Barking up the right tree: a note on plant identification techniques and their relevance to knowledge

By Madhu RamnathonFeb. 03, 2022in Food and Water

One of the most highly developed skills in contemporary Western civilization is dissection: the split-up of problems into their smallest possible components. We are good at it. So good, we often forget to put the pieces back together again.

Alvin Toffler

Identifying plants
It is quite commonly assumed that the leaves, flower and fruit are essential for the nomenclature of plants. Indeed, most plant keys focus specifically on the flower and fruit; the number of stamens and petals, the position of the ovules in the ovary, and the position of the ovary itself become crucial factors in determining the family of the plant species in question. I spent much time in botanical gardens and was trained in this system.

Such a system of looking at plants is alien to the forest peoples I have lived with (Central India, Borneo) and from whom I learned another way of looking at plants. Though
not counting and quantifying plant parts to ascertain plant identities in the Linnaean manner, indigenous plant identification is extremely precise: it has to be, as most
of their needs, and even their survival, depends on this. A few examples would help in understanding the kinds of categories that are of daily importance in forest-life.

Indigenous plant knowledge

For instance, one needs to know the basics about toxins. There are several plants used to kill fish: leaves of certain plants, the roots of some, and the fruit of others (Cansjhera, Derris, Randia) are used to stupefy or kill fish; these specific plant parts are processed (mashed, dried and powdered) and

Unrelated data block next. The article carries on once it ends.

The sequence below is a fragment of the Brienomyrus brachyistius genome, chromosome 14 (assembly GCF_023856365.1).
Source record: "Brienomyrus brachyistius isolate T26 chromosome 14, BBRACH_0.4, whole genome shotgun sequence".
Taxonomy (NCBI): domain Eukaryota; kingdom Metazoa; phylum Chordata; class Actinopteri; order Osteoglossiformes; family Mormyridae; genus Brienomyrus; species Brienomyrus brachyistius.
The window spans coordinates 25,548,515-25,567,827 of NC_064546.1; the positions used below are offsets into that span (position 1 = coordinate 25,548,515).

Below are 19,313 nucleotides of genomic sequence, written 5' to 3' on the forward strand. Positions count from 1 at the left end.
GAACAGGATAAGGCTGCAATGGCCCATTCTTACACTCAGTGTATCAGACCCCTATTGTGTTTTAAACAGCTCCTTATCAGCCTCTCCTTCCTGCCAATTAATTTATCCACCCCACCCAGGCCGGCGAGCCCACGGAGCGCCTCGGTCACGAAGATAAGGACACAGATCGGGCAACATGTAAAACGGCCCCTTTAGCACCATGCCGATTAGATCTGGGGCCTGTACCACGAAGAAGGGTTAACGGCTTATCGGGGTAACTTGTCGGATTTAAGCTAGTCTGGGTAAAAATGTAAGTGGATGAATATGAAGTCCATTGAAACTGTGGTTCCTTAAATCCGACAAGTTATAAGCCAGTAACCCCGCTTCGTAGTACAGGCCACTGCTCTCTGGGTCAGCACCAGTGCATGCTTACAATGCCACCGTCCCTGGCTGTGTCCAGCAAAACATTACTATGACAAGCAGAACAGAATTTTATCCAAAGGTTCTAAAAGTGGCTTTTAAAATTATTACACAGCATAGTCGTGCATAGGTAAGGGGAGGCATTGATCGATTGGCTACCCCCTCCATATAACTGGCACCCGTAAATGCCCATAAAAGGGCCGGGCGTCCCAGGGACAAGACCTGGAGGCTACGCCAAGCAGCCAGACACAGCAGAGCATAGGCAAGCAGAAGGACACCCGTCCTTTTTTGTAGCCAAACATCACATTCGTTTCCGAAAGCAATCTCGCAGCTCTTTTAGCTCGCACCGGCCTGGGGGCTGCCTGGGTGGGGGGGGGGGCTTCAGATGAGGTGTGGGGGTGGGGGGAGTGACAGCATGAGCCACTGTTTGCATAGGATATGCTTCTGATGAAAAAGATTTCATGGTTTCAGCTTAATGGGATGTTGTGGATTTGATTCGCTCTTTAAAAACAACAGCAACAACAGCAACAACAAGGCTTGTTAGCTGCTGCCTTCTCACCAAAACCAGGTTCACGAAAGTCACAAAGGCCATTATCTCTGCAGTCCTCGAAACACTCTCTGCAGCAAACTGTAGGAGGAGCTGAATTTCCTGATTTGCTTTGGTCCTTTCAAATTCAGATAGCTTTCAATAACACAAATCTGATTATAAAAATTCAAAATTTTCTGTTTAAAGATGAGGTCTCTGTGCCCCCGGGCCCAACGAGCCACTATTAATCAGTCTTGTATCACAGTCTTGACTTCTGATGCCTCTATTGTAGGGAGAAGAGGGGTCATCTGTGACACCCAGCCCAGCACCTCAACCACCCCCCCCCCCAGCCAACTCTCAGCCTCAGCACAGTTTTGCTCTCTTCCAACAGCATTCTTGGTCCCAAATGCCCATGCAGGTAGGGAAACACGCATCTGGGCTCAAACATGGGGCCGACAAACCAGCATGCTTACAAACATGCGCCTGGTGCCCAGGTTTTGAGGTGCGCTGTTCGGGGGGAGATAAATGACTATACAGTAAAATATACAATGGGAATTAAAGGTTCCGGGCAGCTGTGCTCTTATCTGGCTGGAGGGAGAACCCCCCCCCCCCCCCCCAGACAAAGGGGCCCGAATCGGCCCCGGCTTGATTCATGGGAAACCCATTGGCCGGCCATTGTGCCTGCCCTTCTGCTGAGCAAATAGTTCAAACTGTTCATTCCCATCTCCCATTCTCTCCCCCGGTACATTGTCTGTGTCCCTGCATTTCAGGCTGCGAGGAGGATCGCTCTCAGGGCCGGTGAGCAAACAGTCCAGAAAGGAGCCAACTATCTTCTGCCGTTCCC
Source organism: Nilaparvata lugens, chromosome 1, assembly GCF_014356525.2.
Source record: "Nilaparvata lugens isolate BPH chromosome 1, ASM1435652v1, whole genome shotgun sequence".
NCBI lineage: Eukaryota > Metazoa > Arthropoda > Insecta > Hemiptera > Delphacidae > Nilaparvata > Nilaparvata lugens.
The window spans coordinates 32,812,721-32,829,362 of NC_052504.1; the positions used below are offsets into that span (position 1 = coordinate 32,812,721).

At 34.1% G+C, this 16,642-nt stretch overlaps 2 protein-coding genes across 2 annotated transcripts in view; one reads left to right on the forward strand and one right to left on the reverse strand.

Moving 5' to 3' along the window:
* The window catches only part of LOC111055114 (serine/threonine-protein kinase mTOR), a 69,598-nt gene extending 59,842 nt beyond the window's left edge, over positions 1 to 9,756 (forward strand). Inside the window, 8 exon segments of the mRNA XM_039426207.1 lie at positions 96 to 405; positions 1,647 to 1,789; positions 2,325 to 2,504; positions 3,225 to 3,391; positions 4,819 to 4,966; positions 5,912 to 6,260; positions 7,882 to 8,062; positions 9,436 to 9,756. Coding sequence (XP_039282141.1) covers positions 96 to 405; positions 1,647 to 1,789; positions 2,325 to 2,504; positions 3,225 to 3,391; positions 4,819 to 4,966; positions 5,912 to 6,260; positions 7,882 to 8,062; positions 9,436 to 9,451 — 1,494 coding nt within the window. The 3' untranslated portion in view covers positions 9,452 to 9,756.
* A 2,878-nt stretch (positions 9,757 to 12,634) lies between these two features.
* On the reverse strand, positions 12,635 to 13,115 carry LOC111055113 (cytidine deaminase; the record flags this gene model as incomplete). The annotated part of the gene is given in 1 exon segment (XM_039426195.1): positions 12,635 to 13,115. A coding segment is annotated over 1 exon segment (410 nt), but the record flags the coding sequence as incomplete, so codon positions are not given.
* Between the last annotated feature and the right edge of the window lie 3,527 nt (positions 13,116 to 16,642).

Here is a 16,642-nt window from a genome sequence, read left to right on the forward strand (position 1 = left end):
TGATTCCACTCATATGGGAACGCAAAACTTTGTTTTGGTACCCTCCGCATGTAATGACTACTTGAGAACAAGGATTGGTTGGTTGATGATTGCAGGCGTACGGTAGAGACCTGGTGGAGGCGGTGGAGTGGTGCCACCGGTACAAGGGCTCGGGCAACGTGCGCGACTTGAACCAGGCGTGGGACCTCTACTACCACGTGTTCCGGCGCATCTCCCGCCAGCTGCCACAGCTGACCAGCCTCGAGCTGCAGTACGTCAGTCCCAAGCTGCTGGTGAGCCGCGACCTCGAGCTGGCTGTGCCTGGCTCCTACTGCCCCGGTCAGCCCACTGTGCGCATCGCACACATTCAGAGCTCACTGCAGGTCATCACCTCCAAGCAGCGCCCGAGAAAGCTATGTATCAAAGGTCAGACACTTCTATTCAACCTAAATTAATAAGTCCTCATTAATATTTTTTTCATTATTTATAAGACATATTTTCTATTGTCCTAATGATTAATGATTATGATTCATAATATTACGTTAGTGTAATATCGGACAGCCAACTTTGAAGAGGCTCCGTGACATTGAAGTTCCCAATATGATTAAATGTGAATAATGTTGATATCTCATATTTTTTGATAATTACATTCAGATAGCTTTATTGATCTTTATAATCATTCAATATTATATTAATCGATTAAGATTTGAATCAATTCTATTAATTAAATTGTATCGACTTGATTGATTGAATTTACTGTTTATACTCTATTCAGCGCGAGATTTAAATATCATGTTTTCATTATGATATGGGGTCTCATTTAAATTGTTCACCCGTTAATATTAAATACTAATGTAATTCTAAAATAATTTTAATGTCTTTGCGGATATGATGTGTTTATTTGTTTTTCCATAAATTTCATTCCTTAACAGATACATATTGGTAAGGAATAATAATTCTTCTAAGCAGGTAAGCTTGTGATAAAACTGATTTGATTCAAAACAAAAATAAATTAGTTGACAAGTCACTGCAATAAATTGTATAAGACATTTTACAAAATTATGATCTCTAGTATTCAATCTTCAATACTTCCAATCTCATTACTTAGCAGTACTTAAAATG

used to gather the fish that are stunned. Many species of plant foods too have toxins (Dioscoreas, some aroids, etc.) and need to be sufficiently neutralized before consumption.

Woods are known according to their strengths as well as their flexibility before being put to use. They are also known for their ability to hold a fire. The latter quality is especially useful when sleeping outdoors. Logs of Terminalia chebula, Anogeissus latifolia, Terminalia tomentosa stay alive and up through the night and are preferred; some logs burn only in the company of the woods just mentioned, and some, like those of Diospyros melanoxylon, are avoided as they are angry and tend to spark! Such knowledge may be categorised as ‘wood anatomy’.

There are hundreds of food plants, whose precise identification includes many more aspects than the mere outward recognition of the plant. The depth of the tubers that are dug up, and the processing required before they can be consumed, is species specific. The stage of maturity of leaves when they are harvested is crucial; too old and they don’t cook, too tender and they become a useless mush.

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